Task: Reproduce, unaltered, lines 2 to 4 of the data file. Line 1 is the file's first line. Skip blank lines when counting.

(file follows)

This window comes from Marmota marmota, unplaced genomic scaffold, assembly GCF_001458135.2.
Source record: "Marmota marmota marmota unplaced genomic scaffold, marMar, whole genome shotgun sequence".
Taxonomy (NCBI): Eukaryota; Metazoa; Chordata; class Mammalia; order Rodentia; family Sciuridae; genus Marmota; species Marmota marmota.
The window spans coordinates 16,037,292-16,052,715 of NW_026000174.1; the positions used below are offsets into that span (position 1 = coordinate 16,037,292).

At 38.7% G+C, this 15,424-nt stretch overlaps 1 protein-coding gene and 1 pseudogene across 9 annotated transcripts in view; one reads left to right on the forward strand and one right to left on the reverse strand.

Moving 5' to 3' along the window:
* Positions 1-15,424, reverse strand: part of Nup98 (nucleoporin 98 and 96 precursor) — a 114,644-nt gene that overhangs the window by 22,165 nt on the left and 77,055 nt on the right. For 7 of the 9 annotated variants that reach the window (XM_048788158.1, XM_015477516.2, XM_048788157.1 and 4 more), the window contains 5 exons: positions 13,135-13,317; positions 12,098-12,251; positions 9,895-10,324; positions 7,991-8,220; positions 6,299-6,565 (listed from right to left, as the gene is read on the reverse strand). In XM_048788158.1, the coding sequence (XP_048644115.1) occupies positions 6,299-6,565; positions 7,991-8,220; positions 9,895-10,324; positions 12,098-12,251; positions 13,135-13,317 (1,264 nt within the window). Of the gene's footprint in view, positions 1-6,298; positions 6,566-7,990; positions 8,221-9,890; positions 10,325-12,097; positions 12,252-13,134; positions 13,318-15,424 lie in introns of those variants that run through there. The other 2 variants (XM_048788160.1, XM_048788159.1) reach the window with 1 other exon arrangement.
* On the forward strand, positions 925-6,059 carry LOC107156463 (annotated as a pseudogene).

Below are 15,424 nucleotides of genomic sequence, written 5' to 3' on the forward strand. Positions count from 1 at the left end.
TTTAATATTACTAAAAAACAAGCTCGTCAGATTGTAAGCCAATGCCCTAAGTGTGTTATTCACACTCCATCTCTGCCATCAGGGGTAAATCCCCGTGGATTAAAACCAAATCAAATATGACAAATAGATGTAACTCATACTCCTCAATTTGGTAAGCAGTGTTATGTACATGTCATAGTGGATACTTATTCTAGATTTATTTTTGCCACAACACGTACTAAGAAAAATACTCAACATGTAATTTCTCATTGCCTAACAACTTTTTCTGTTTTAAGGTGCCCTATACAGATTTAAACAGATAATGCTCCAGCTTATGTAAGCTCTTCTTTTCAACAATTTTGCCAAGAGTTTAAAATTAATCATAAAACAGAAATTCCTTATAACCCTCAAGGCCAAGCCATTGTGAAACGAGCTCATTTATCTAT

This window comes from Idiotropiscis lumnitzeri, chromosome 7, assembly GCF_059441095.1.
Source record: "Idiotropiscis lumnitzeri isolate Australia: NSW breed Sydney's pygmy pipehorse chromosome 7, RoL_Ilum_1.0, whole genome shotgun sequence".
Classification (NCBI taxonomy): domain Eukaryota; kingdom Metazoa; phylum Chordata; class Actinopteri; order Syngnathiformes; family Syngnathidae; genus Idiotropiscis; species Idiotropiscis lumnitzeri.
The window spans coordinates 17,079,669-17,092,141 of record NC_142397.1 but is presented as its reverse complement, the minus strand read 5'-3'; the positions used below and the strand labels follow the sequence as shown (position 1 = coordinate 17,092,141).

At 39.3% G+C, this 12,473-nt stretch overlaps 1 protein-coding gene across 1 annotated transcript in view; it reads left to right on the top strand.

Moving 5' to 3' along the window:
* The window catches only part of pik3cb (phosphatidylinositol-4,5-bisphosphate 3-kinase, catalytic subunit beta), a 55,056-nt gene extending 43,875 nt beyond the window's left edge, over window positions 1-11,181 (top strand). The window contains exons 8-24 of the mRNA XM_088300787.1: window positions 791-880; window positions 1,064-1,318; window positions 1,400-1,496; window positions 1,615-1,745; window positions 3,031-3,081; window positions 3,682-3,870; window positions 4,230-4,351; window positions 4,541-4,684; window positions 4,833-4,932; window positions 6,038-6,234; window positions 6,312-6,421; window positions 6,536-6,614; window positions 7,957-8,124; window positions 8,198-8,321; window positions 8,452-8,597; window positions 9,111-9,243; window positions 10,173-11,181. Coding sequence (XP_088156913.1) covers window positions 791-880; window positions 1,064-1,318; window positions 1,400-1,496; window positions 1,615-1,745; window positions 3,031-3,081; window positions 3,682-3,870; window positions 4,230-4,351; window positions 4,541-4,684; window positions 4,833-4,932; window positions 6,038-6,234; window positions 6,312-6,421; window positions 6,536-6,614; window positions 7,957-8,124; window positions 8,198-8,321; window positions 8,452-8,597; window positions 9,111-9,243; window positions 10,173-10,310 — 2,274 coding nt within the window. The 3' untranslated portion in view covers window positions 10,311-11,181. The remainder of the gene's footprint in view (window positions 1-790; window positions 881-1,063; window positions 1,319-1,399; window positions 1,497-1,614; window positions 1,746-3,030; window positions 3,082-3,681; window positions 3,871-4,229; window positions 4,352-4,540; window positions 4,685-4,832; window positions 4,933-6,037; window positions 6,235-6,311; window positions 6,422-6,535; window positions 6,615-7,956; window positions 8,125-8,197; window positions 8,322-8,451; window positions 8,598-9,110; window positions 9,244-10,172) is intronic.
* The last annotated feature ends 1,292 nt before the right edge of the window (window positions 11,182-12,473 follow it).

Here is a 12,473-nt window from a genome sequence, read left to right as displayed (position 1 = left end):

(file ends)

Source record: "Marmota marmota marmota unplaced genomic scaffold, marMar, whole genome shotgun sequence".
Taxonomy (NCBI): Eukaryota; Metazoa; Chordata; class Mammalia; order Rodentia; family Sciuridae; genus Marmota; species Marmota marmota.
The window spans coordinates 16,037,292-16,052,715 of NW_026000174.1; the positions used below are offsets into that span (position 1 = coordinate 16,037,292).